Sometimes the speakers at User Group meetings will also be authors of books. You will see books reviewed on sites like Hacker News. People you follow may mention the books they read, or have accounts on sites like GoodReads. See if a library or a bookstore has them, and go skim them. Buy or borrow the ones you like. Take notes about them online, so people can see your interests. Get a Google Reader account and follow blogs related to tools you would like to use. Look for tools that have approachable/readable tutorials. Try out the examples, and get a feel for how well the theory of the tutorial translates into practice. If tools don't install or seem to work the way they are described, don't feel like you did something wrong...move on to tools that work more smoothly, and fit your brain better. The benefit to focusing on opensource projects is that you will find more content about them online. You can can read code. Reading the source code for Ruby or GoLang is definitely not for the faint of heart, though it's nice you can do it. It's more important that you look at code that uses these tools. Go to GitHub and see what projects there are that use the tool. Browse the source online, or clone the repositories to your workstation. See if you can help out with some low hanging fruit tasks in their issue queue.
Find a Niche
You are probably interested in things other than programming. For example I like libraries and archives, and the cultural heritage sector. I've found a virtual community of software developers in this area called code4lib, which helps me learn more about new projects, tools in the field, and is a way to get to know people. You may be surprised to find a similar community around something you are interested in: be it astrophysics, cartoons, music, maps, real estate, etc. If you don't find one, maybe think about starting one up--you might be surprised by how many people turn up. Sometimes there are collaborative projects that need your help like Wikipedia, Open Street Map where the ability to automate mundane tasks is needed. You might not get paid for this work, but it will broaden your circle of contacts, deepen your technical skills, will build your self confidence, and will be something to put on your resume. The key thing that finding a niche can do is make your job search a bit easier, since technology skills cut across domains. You will also find that your niche has a particular set of tools that it likes to use. These typically aren't hard and fast rules about using X instead of Y, but are norms. Pay attention to them, and learn about things that interest you.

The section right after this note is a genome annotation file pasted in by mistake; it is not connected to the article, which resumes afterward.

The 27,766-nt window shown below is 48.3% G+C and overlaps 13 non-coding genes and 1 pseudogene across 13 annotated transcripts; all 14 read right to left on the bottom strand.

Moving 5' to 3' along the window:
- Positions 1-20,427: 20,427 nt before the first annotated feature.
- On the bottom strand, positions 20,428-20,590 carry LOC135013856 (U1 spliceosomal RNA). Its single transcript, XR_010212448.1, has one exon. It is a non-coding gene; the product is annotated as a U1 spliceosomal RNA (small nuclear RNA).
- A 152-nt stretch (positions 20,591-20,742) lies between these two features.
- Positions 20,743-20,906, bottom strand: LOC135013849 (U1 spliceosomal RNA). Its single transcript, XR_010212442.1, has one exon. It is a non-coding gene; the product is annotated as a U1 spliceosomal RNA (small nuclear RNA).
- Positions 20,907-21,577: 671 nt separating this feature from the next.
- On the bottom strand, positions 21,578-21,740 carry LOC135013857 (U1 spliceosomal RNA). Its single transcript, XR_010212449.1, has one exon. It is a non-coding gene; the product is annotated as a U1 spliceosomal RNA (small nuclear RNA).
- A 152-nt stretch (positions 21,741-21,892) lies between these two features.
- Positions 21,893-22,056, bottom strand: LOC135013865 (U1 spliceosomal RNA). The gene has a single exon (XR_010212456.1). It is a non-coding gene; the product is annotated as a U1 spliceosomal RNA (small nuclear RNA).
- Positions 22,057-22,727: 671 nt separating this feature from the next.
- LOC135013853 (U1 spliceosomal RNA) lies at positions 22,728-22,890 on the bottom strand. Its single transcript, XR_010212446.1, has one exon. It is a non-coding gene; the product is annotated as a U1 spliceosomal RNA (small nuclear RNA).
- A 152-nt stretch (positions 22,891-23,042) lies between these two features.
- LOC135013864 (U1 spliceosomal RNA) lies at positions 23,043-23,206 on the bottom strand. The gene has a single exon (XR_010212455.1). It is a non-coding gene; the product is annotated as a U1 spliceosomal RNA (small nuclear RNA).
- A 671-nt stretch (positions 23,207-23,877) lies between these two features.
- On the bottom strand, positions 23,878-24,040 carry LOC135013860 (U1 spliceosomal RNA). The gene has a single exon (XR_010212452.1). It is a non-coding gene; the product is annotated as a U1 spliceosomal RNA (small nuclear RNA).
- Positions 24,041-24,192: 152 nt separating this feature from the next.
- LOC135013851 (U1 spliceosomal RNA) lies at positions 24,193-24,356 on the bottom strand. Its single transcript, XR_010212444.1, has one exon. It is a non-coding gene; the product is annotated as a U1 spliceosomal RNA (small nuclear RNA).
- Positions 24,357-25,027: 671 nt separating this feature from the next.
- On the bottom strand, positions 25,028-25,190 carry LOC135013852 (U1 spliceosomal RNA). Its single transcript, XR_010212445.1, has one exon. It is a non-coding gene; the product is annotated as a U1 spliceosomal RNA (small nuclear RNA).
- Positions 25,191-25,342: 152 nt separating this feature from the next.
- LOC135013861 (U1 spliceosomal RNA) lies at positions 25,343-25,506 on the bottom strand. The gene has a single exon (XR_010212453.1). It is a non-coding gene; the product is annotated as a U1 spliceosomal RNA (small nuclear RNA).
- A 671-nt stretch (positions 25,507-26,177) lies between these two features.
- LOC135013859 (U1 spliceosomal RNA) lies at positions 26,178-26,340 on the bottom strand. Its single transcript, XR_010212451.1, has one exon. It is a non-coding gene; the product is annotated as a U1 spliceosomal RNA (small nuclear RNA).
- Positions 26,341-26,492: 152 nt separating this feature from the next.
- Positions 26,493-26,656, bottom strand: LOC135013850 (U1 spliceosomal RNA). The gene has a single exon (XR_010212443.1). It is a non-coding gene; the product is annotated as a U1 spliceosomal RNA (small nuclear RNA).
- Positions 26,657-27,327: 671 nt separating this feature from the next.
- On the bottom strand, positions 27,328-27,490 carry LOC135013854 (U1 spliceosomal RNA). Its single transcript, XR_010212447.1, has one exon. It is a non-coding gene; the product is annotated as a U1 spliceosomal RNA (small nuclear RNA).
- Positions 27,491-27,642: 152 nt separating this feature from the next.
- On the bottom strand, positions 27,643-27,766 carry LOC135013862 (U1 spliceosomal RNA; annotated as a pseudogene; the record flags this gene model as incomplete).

I don't mean to imply any of this is easy. It can be extremely difficult to get out of your comfort zone and explore things you don't know. But you will be rewarded for your efforts, by learning from people who actually do things in the world. I've worked with some really excellent software developers that didn't have a compsci degree, and some that I wasn't even sure if they graduated high school. Sometimes I wonder if I even graduated from high school. So be confident in your ability to learn and do this thing we call software development. Show that you are humble about what you don't know, and that you are hungry to learn it. Above all, don't buy into the cult of the "real programmer" ... she doesn't exist. There are just people to learn from, and if you are doing it right, you never stop learning.